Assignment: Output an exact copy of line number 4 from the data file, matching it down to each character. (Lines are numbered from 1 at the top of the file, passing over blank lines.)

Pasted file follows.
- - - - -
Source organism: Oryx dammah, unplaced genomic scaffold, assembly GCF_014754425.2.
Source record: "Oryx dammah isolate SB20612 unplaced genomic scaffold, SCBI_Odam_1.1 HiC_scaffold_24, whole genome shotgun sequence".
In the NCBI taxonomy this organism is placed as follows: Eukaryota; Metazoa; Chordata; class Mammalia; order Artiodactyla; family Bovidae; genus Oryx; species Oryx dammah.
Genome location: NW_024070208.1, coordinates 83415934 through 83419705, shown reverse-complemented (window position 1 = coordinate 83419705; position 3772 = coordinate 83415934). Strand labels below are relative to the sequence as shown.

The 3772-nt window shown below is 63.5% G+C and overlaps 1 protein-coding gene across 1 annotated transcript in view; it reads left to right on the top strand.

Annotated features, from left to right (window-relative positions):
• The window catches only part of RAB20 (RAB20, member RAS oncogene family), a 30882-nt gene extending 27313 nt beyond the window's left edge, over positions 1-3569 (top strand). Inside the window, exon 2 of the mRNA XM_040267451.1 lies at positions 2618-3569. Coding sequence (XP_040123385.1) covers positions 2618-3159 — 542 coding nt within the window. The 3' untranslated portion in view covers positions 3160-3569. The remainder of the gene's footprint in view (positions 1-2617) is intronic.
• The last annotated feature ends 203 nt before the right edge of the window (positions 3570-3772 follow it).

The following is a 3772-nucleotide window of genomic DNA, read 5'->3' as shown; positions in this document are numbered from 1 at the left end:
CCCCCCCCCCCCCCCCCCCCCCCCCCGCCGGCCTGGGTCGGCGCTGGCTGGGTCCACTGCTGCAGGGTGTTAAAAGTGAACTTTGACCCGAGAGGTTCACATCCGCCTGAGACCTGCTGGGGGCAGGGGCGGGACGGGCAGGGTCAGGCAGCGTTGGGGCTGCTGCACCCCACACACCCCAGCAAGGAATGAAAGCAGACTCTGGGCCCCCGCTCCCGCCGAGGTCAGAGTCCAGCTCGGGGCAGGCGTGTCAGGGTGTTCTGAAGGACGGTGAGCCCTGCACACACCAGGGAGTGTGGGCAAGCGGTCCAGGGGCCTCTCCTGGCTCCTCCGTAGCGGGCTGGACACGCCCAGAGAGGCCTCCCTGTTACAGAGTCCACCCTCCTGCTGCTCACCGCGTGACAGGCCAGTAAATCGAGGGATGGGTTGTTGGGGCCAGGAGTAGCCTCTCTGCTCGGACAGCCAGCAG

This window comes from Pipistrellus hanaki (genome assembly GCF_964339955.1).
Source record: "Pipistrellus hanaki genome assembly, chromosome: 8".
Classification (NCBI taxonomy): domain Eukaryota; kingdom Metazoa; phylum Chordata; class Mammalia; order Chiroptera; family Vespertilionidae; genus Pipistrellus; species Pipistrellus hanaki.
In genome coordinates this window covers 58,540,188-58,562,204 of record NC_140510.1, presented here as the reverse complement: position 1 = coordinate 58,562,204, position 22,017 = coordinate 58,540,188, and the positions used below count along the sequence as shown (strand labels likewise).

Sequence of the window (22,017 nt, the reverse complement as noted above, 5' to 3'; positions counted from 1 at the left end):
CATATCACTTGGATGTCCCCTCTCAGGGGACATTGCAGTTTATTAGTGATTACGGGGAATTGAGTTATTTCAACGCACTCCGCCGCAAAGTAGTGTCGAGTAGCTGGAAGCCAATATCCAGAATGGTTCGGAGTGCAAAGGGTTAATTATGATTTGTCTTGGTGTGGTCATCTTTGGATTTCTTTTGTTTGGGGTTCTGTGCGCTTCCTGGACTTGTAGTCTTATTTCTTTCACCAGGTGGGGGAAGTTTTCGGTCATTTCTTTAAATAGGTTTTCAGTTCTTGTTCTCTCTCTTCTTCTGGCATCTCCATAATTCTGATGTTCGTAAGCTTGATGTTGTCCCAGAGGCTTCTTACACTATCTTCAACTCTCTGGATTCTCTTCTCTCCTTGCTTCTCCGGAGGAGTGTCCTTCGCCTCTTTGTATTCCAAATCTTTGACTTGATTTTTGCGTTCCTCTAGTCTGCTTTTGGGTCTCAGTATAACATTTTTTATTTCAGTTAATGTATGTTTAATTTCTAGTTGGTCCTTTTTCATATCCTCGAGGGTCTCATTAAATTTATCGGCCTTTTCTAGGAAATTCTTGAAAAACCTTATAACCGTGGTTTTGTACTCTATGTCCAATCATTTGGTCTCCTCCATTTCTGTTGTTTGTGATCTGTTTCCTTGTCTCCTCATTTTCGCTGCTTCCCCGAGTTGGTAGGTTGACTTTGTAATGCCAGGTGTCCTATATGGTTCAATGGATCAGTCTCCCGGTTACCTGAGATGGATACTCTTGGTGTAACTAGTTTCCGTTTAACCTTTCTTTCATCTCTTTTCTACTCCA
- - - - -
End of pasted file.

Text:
Genome location: NW_024070208.1, coordinates 83415934 through 83419705, shown reverse-complemented (window position 1 = coordinate 83419705; position 3772 = coordinate 83415934). Strand labels below are relative to the sequence as shown.